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Have you ever been walking your dog and looked down to see him or her reaching for grass? Or checked on them in the yard, just to see them chowing down on some blades? It may seem odd, but there are a few explanations and theories behind the behavior. Here are some reasons why dogs eat grass.
One of the most common beliefs is that dogs eat grass is to help with stomach issues. For instance, some dogs may eat grass to help calm their upset stomach. And in some cases, dogs may use grass to purge what's bothering them by vomiting. The blades can tickle their throat or stomach, causing a gagging reaction. Most dogs, however, don't vomit when they eat grass.
Pro Tip: If your dog eats grass and then throws it up, it doesn't mean the grass is toxic to them. In fact, most species of grass have benefits for dogs. Just make sure your dog isn't eating shamrocks (or three-leaf clovers), which can be toxic in excess.
A second potential reason that dogs eat grass is to supplement their diet with some extra nutrition. Grass has fiber and other vitamins that can be beneficial to your pup. Eating grass could indicate that your dog isn't getting enough nutrients in their diet. Some argue that there's no way a dog would know they were lacking nutrients in the first place, let alone correct the issue on their own. But sometimes our bodies tell us what we're missing or needing.
Pro Tip: If your dog is eating grass and you're concerned about his or her diet, talk with your vet. They may suggest a change in food or adding vitamins and supplements to your dog's diet.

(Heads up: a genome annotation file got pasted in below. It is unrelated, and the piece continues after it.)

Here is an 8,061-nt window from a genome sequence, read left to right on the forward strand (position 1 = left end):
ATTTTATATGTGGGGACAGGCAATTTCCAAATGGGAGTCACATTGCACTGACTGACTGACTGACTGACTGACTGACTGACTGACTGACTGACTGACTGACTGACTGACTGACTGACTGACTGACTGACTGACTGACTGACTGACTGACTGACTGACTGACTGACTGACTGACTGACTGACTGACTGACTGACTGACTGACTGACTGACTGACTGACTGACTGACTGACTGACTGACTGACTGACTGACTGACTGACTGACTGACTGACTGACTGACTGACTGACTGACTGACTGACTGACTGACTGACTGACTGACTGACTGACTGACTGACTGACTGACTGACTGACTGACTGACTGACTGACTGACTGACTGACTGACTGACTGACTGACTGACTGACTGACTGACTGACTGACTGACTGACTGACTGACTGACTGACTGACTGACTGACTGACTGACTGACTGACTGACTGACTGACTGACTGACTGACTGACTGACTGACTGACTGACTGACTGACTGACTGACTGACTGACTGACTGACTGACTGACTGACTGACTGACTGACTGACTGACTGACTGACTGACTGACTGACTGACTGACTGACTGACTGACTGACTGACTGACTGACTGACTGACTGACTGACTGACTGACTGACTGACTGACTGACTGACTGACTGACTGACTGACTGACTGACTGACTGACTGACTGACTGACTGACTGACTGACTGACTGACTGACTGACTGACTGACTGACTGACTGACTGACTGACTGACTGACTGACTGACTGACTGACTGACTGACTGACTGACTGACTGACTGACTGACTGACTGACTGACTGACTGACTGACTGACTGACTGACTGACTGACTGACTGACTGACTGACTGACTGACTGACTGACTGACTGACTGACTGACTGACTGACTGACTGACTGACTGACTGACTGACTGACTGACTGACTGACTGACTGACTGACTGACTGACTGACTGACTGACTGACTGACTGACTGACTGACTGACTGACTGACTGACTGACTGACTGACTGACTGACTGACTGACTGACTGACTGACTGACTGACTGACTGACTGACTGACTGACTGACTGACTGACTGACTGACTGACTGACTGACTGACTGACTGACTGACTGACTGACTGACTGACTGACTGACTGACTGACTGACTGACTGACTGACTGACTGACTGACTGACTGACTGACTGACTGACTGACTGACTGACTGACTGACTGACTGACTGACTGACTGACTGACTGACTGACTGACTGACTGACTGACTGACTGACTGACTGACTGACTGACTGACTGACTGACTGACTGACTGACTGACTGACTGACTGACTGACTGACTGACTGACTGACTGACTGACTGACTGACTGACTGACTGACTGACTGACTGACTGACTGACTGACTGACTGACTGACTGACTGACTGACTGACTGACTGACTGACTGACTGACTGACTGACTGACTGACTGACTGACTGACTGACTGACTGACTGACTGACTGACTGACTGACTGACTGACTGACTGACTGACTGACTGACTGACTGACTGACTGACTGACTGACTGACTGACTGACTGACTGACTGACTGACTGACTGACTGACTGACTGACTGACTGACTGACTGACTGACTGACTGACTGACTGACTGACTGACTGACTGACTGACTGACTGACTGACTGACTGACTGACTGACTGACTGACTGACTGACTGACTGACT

Another common theory is simple but plausible: dogs eat grass because they like the taste. Dogs eat lots of things that seem unappetizing to humans, from bugs to fuzz to poop and beyond. Grass doesn't seem so weird compared to all the things dogs are willing or happy to put in their mouths.
Pro Tip: If your dog seems to eat grass because they enjoy it, make sure they don't overeat it. Too much of anything isn't usually a good thing.
One more thought is that dogs eat grass because they're bored and it's something to do. When dogs don't get enough physical exercise or mental stimulation, they become bored and can resort to destructive behaviors, like chewing or eating things (including grass!).
Pro Tip: Ways to keep your dog entertained include physical and mental activity (exercise, brain games, training, etc.), play time and more.
Learn more: Why It's Important to Play With Your Dog